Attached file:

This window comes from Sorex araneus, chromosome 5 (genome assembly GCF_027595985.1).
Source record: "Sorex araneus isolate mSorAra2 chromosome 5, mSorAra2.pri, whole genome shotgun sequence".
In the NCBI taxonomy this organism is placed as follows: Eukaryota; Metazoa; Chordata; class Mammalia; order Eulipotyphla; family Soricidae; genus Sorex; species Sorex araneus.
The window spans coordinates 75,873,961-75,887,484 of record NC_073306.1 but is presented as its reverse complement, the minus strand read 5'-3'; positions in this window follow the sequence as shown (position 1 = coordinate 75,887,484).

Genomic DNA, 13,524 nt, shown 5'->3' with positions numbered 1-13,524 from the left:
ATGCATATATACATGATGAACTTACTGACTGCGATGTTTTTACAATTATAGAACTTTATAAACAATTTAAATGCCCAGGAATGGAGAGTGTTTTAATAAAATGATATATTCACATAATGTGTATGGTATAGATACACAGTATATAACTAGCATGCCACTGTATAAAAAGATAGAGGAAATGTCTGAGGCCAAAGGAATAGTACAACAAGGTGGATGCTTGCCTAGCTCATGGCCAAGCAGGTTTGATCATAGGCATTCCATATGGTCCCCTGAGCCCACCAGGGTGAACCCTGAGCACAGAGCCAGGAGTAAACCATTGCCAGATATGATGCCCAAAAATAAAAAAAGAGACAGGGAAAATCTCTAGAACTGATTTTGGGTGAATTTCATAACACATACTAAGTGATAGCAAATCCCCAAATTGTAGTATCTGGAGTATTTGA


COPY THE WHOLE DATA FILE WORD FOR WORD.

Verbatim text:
This window comes from Sorex araneus, chromosome 5 (genome assembly GCF_027595985.1).
Source record: "Sorex araneus isolate mSorAra2 chromosome 5, mSorAra2.pri, whole genome shotgun sequence".
In the NCBI taxonomy this organism is placed as follows: Eukaryota; Metazoa; Chordata; class Mammalia; order Eulipotyphla; family Soricidae; genus Sorex; species Sorex araneus.
The window spans coordinates 75,873,961-75,887,484 of record NC_073306.1 but is presented as its reverse complement, the minus strand read 5'-3'; positions in this window follow the sequence as shown (position 1 = coordinate 75,887,484).

Genomic DNA, 13,524 nt, shown 5'->3' with positions numbered 1-13,524 from the left:
ATGCATATATACATGATGAACTTACTGACTGCGATGTTTTTACAATTATAGAACTTTATAAACAATTTAAATGCCCAGGAATGGAGAGTGTTTTAATAAAATGATATATTCACATAATGTGTATGGTATAGATACACAGTATATAACTAGCATGCCACTGTATAAAAAGATAGAGGAAATGTCTGAGGCCAAAGGAATAGTACAACAAGGTGGATGCTTGCCTAGCTCATGGCCAAGCAGGTTTGATCATAGGCATTCCATATGGTCCCCTGAGCCCACCAGGGTGAACCCTGAGCACAGAGCCAGGAGTAAACCATTGCCAGATATGATGCCCAAAAATAAAAAAAGAGACAGGGAAAATCTCTAGAACTGATTTTGGGTGAATTTCATAACACATACTAAGTGATAGCAAATCCCCAAATTGTAGTATCTGGAGTATTTGA